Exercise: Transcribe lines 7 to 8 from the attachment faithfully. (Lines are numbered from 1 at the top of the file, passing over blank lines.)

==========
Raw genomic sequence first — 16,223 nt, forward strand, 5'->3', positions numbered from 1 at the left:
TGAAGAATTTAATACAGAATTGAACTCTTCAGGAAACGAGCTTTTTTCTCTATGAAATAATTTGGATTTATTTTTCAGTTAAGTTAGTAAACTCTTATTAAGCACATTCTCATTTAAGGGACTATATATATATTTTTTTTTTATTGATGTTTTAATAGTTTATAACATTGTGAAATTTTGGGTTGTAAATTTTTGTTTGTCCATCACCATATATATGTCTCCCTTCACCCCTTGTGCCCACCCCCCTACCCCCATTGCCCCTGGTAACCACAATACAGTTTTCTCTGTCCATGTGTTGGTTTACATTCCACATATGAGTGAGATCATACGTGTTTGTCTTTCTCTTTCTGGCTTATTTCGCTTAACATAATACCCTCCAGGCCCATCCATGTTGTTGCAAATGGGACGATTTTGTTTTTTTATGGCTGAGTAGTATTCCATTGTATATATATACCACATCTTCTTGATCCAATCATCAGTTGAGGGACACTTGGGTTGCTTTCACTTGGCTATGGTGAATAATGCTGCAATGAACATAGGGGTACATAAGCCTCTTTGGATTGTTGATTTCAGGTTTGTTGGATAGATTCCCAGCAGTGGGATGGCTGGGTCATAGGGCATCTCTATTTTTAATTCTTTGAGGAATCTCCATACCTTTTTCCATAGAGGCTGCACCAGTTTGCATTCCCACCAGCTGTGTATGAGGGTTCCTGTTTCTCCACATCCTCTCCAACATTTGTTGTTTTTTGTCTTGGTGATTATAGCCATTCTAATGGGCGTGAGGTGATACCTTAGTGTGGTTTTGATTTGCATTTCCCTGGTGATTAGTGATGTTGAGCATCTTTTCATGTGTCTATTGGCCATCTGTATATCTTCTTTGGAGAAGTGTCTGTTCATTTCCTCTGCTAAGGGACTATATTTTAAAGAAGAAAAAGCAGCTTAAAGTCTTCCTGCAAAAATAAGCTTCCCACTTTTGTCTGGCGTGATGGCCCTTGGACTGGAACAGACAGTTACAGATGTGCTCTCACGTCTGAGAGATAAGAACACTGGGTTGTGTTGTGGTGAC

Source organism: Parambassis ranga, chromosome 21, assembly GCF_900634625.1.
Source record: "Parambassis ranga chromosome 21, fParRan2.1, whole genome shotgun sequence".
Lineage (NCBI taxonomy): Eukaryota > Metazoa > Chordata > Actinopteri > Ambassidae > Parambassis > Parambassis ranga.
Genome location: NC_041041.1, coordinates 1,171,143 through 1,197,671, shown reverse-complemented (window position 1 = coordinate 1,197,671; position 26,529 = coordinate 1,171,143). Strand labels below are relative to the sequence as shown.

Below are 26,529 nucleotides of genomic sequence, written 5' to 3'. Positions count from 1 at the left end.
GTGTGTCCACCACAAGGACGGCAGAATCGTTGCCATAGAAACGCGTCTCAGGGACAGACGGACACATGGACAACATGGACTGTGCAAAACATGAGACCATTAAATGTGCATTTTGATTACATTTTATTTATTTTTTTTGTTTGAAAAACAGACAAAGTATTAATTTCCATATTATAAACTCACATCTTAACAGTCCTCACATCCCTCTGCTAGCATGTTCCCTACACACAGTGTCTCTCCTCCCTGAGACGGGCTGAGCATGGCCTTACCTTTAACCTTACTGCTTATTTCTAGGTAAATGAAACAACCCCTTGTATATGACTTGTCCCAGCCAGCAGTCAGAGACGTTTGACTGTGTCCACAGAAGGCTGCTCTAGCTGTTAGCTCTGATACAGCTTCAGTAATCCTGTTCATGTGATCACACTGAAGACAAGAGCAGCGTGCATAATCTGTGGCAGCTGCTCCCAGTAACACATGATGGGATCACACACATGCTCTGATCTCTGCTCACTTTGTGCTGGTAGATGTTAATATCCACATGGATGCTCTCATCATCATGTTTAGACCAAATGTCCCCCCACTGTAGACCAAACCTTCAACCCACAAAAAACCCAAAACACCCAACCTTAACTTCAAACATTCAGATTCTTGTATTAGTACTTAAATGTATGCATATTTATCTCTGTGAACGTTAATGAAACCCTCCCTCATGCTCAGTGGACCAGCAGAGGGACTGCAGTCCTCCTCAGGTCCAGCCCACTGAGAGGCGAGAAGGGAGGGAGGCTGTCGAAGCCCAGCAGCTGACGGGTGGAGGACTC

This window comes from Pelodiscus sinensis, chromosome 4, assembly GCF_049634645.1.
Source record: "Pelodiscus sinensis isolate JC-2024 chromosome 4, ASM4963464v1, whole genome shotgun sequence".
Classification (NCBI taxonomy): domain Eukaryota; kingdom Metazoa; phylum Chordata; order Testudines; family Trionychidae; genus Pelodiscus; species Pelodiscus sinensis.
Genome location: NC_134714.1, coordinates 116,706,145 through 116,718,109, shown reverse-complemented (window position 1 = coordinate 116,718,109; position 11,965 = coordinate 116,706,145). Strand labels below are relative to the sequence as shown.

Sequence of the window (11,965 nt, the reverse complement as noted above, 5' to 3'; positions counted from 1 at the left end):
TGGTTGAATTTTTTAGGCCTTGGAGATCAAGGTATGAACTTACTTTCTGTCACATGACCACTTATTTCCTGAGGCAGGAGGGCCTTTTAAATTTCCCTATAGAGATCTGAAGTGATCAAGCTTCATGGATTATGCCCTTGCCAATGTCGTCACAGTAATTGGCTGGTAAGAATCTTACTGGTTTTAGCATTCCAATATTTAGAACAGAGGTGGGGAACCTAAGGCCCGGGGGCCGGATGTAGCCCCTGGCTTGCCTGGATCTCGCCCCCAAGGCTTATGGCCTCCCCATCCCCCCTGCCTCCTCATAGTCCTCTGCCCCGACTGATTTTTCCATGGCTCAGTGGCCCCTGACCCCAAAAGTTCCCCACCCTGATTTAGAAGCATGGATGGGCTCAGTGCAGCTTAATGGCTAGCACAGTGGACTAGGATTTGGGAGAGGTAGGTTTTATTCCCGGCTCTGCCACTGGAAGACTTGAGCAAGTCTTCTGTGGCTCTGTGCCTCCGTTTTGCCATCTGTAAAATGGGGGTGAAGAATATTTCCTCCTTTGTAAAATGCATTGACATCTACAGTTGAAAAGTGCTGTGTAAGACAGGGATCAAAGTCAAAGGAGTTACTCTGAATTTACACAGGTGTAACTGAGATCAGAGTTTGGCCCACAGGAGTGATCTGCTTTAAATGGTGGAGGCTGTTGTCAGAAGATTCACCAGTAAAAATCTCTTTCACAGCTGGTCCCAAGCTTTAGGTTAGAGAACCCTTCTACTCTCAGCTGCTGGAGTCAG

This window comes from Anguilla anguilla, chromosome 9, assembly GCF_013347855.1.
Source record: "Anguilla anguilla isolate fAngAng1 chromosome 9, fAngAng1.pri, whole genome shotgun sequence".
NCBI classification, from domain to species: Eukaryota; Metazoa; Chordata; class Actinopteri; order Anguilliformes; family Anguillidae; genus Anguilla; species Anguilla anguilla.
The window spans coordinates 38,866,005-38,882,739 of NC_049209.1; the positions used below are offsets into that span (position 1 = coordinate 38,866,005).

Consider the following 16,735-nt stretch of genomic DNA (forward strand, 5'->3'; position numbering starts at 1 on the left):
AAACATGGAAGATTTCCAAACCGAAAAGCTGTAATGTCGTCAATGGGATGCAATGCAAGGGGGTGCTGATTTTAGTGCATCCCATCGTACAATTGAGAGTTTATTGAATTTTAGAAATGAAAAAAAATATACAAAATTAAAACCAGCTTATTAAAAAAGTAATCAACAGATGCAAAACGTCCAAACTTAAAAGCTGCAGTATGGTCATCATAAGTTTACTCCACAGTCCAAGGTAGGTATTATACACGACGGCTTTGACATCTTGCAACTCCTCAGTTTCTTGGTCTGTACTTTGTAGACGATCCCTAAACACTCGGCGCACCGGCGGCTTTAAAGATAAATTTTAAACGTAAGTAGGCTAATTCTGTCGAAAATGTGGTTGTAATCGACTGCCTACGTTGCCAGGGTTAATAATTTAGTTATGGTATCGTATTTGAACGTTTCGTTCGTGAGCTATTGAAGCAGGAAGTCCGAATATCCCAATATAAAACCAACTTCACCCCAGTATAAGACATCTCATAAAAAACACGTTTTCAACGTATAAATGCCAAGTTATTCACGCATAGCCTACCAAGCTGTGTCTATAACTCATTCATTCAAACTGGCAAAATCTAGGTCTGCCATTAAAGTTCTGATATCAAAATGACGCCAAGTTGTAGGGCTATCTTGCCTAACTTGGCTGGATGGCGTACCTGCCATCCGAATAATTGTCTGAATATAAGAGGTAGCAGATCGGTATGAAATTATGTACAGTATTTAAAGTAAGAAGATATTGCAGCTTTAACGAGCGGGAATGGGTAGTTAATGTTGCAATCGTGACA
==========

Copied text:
Below are 26,529 nucleotides of genomic sequence, written 5' to 3'. Positions count from 1 at the left end.
GTGTGTCCACCACAAGGACGGCAGAATCGTTGCCATAGAAACGCGTCTCAGGGACAGACGGACACATGGACAACATGGACTGTGCAAAACATGAGACCATTAAATGTGCATTTTGATTACATTTTATTTATTTTTTTTGTTTGAAAAACAGACAAAGTATTAATTTCCATATTATAAACTCACATCTTAACAGTCCTCACATCCCTCTGCTAGCATGTTCCCTACACACAGTGTCTCTCCTCCCTGAGACGGGCTGAGCATGGCCTTACCTTTAACCTTACTGCTTATTTCTAGGTAAATGAAACAACCCCTTGTATATGACTTGTCCCAGCCAGCAGTCAGAGACGTTTGACTGTGTCCACAGAAGGCTGCTCTAGCTGTTAGCTCTGATACAGCTTCAGTAATCCTGTTCATGTGATCACACTGAAGACAAGAGCAGCGTGCATAATCTGTGGCAGCTGCTCCCAGTAACACATGATGGGATCACACACATGCTCTGATCTCTGCTCACTTTGTGCTGGTAGATGTTAATATCCACATGGATGCTCTCATCATCATGTTTAGACCAAATGTCCCCCCACTGTAGACCAAACCTTCAACCCACAAAAAACCCAAAACACCCAACCTTAACTTCAAACATTCAGATTCTTGTATTAGTACTTAAATGTATGCATATTTATCTCTGTGAACGTTAATGAAACCCTCCCTCATGCTCAGTGGACCAGCAGAGGGACTGCAGTCCTCCTCAGGTCCAGCCCACTGAGAGGCGAGAAGGGAGGGAGGCTGTCGAAGCCCAGCAGCTGACGGGTGGAGGACTC